Mr. Rogers Visits a Cinema Near You

“When I was a boy and I would see scary things in the news, my mother would say to me, ‘Look for the helpers. You will always find people who are helping.’ ” –Fred Rogers

It’s a Beautiful Day in the Neighborhood, the movie about the children’s television host Fred Rogers starring Tom Hanks, was released yesterday. It is at the top of my must-see list and I’m hoping to get to the theater over Thanksgiving weekend to catch Mr. Hanks’ performance.

A description of the movie in a nutshell notes, “A journalist’s life is enriched by friendship when he takes on an assignment profiling Fred Rogers. Based on the real-life friendship between journalist Tom Junod and television star Fred Rogers.”

Wikipedia adds, “Notable cameos in the film include Rogers’ wife Joanne, Mr. McFeely actor David Newell, Family Communications head Bill Isler, and Mister Rogers’ Neighborhood producer Margy Whitmer, who appear as customers in a restaurant that Rogers and Lloyd meet in; Fred Rogers makes an uncredited appearance in archive footage of his show during the ending credits, singing the song “You’ve Got To Do It.”

It appeals to me that they took up the telling of the story through the cynical eyes of the Esquire journalist who would become Fred Rogers’ friend.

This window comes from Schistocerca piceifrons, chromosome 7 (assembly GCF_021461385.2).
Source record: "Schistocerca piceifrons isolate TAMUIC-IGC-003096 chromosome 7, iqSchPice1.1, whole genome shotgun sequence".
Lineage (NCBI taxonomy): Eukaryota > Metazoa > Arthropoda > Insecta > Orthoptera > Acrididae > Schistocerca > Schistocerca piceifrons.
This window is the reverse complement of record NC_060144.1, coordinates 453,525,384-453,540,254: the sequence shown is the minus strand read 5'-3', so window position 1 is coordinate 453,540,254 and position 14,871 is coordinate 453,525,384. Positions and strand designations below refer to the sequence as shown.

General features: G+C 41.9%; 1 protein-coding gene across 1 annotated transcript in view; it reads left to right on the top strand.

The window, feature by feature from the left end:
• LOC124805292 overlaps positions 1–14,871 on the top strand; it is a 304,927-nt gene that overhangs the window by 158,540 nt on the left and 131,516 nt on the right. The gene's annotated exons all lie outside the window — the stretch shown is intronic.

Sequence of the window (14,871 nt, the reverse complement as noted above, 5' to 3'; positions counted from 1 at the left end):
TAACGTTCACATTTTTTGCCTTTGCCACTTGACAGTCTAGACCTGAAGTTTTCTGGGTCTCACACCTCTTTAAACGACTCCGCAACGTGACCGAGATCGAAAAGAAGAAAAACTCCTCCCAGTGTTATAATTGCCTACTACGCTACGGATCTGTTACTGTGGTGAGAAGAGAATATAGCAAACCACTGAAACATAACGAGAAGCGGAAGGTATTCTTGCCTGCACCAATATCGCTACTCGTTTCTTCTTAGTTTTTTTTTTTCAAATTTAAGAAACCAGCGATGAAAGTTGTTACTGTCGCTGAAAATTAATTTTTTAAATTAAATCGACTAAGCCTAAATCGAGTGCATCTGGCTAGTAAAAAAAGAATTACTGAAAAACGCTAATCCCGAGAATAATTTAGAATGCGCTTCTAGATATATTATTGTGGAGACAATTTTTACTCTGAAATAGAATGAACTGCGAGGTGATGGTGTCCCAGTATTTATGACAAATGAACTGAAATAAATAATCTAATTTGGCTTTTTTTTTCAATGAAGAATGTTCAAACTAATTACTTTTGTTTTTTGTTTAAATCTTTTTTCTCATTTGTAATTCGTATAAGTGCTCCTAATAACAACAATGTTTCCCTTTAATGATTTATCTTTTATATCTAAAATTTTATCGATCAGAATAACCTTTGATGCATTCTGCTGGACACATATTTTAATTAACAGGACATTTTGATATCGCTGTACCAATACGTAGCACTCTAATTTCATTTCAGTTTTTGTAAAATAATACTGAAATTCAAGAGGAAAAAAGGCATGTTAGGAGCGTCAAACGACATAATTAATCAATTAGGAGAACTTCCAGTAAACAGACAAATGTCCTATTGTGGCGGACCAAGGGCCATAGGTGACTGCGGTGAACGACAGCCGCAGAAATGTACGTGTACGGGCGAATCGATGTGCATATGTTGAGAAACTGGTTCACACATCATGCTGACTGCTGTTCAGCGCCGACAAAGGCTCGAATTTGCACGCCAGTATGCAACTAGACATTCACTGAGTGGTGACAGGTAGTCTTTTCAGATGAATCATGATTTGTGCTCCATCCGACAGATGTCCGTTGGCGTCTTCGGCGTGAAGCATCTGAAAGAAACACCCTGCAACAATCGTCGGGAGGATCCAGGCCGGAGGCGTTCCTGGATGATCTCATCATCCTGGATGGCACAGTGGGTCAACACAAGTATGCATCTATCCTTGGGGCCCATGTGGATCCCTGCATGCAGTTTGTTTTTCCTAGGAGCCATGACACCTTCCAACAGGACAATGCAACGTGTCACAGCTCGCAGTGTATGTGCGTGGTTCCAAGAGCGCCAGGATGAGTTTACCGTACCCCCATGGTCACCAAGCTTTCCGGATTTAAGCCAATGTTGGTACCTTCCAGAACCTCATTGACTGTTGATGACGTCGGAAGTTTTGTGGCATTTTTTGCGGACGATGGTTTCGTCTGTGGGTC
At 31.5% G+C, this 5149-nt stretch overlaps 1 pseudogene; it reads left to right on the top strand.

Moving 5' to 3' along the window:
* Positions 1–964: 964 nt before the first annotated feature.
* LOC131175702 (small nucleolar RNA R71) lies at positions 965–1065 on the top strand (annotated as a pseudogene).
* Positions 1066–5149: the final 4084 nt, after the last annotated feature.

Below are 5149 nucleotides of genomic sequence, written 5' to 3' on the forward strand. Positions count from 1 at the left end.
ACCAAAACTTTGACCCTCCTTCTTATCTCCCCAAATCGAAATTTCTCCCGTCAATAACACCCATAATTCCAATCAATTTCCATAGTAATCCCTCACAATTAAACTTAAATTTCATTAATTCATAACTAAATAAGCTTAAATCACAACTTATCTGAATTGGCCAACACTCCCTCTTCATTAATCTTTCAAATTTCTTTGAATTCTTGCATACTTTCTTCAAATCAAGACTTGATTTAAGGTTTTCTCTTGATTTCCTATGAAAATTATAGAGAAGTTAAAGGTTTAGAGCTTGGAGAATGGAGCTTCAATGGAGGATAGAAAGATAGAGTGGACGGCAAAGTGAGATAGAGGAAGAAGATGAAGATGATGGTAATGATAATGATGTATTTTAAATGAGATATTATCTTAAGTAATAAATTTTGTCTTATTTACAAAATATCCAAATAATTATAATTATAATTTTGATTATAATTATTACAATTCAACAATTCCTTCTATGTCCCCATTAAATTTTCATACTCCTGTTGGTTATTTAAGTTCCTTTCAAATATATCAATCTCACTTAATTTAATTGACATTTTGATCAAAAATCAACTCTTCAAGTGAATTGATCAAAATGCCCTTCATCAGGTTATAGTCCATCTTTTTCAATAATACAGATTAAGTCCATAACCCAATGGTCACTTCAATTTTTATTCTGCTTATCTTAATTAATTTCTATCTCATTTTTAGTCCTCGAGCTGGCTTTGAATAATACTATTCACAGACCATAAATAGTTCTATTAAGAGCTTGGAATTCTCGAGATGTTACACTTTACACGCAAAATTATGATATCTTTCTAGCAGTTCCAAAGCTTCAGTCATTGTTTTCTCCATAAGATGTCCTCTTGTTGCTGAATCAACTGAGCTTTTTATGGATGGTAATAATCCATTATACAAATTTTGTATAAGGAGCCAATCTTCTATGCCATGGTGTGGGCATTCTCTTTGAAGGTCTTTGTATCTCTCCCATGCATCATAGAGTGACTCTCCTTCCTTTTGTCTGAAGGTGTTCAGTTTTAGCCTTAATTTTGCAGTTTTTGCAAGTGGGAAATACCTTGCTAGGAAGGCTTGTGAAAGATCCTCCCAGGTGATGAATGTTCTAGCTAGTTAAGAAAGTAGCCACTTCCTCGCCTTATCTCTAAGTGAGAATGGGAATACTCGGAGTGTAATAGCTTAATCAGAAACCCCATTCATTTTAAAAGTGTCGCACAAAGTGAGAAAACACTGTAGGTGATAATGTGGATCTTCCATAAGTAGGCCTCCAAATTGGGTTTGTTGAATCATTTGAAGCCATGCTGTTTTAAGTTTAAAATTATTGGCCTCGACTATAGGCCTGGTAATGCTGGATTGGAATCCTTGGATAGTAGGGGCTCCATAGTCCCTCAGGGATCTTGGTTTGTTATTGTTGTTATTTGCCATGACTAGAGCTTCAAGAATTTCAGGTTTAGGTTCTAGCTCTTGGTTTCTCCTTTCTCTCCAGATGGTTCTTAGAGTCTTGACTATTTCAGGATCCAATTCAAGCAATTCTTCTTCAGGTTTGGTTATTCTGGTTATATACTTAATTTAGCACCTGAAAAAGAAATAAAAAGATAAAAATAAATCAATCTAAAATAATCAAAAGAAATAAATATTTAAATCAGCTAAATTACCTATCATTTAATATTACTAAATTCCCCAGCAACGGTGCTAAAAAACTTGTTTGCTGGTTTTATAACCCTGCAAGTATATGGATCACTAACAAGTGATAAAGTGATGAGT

“Play is often talked about as if it were a relief from serious learning. But for children play is serious learning. Play is really the work of childhood.” —Fred Rogers

My children watched Mr. Rogers when they were young. It was his gentle nature that was particularly intriguing to very little ones who had not entered the world of video games and were drawn to the simplicity of the show with the hand puppets, choo-choo train, and the gentle nature of the man in the sweater. Some might say it was milquetoast. Not to our little toddlers.

And not to this mom.

I truly believe I have come to appreciate Mr. Rogers more the older I become. In an ever increasing political world, I need his kindness, his humble nature, and his quiet ways of teaching goodness.

“Knowing that we can be loved exactly as we are gives us all the best opportunity for growing into the healthiest of people.” —Fred Rogers

If you’re worried that a movie about Mr. Rogers could be boring, the reviews have been good, and the movie review site Rotten Tomatoes gives it a 96 percent rating. Not bad for a pastor who hosted a children’s television show.

Here are a handful of reviews….

“The movie bets on goodness, and wins.” Full review. Joe Morgenstern, Wall Street Journal

“Many a movie will make you laugh or cry or think. But very few make you want to be a better person.” Full review. Paul Asay, Plugged In

“This drama is a poignant, powerful tribute to the man who’s embodied kindness and love to children and adults for four decades, thanks to Hanks’ fabulous performance.” Full review. Sandie Angulo Chen, Common Sense Media

“If most viewers consider it a no-brainer that Hollywood’s nicest actor, for whom wholesomeness is a brand, would play Mr. Rogers, they’d be mistaken to think his performance is technically easy.” Full review. Ann Hornaday, Washington Post

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